Opinion | Turn off TikTok — for good

I deleted TikTok after three years. This is my verdict on the app.


Jenna Galligan

Photo Illustration.

Sophia Meador, Opinions Editor

For years, I spent mindless hours scrolling TikTok.

In March, I deleted the app because I needed to refocus my time on other things. Initially, I thought this would be an impossible challenge. Now, I can say with certainty that I’m better off without the app.

Recent Congressional hearings raised alarms of concern for users across the country. Regardless of what Congress ultimately decides, we should all use this time as an opportunity to elevate the impact TikTok — and other social media platforms — has on our daily lives.

I first downloaded TikTok a month before the world went into lockdown in March 2020. Initially, my feed was full of other young people experiencing lockdown. This included videos of frothy whipped coffee, Megan Thee Stallion dances, and the infamous Tiger King.

During this lonely time, TikTok was one source that made me feel connected with the world. As time went on, the app didn’t fulfill this purpose anymore.

After a long day, there was nothing I wanted more than to go home and scroll on TikTok. The hours I spent on the app decimated my attention span. It got to the point where watching television or reading an entire article felt draining. Although the app is addicting, being on it felt unfulfilling.

My experience with TikTok is not unique.

Teenagers across the country are addicted to TikTok. A report by Pew Research Center found 67 percent of teenagers are on the app. Of that percentage, 17 percent reported using the app almost constantly.

Younger demographics are not the only culprits of excessive social media usage. Adults in the U.S. spend an average of 123 minutes per day on Facebook, TikTok, Instagram, and Twitter, according to Statistica.

Even with a platform of more than 150 million Americans, excessive time spent on TikTok can feel isolating. Watching friends and strangers broadcast their lives does not help one get a sense of their own. The addictiveness of TikTok can easily bring users into isolation and self-doubt.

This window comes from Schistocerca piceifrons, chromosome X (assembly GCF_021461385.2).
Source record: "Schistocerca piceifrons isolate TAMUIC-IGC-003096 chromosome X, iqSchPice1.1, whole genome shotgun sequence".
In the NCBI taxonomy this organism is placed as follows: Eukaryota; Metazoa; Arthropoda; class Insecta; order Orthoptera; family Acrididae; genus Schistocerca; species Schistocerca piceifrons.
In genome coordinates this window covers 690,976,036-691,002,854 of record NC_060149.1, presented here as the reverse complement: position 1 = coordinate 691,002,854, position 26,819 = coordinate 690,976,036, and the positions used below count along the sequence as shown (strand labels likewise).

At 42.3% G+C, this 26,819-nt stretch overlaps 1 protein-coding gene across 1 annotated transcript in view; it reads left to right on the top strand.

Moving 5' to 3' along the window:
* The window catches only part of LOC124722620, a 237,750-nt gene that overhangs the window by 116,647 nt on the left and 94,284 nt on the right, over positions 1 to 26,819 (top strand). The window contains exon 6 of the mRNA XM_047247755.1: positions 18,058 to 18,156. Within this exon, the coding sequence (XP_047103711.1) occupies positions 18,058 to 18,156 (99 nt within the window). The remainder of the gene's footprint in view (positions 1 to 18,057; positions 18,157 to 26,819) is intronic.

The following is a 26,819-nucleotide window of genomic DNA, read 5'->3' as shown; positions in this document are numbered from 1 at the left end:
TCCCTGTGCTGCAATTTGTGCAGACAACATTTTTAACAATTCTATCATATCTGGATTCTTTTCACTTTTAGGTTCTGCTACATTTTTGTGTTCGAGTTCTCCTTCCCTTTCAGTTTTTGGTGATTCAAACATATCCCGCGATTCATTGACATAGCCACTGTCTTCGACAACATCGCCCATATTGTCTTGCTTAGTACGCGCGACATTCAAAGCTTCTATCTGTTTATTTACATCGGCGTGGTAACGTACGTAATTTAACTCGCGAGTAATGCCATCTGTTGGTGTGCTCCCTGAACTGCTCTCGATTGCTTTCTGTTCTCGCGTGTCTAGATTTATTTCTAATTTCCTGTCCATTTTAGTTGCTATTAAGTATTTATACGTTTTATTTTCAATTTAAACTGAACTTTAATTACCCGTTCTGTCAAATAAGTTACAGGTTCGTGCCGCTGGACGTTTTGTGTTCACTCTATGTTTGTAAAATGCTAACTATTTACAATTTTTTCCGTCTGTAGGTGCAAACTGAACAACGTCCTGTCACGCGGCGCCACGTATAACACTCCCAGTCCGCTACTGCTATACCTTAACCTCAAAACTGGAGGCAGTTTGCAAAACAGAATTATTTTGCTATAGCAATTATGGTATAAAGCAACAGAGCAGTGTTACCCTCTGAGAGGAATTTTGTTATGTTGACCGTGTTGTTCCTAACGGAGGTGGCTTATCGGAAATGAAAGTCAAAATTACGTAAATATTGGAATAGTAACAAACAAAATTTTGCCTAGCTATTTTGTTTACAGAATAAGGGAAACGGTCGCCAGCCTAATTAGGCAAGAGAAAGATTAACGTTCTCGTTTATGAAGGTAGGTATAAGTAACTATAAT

The app also promotes negative mindsets in vulnerable populations. A report by the Center for Countering Hate found that the app was recommending content tied to eating disorders and self-harm to 13-year-old girls within 30 minutes of joining the platform. Depression in teens has almost doubled since the mass growth of social media, according to the Substance Abuse and Mental Services Administration.

Another looming concern for large social media platforms like TikTok includes the proliferation of altered content. The app is a hot spot for misleading edits, fake news stories, and deep fakes of public figures. Videos are all given the same airtime, meaning it can be difficult to distinguish what is real.

As much as I criticize TikTok, I do believe this app offers a great outlet for content creators. TikTok has allowed a platform— and even income­ — for artists, comedians, musicians, and chefs. This app caters to many communities like the one I found during the pandemic.

Social media has a positive contribution to society, and it’s here to stay. That’s why we should all reconsider how TikTok and social media apps alike impact our daily lives.

It’s too easy to suggest monitoring your time on TikTok and scrolling platforms. Unless you have amazing willpower, it would be best for your sake to delete these mind-consuming apps for good.

I was afraid deleting TikTok would make me miss out on new trends and gossip. But after deleting the app, I’ve come to realize that TikTok is not reality.

Columns reflect the opinions of the authors and are not necessarily those of the Editorial Board, The Daily Iowan, or other organizations in which the author may be involved.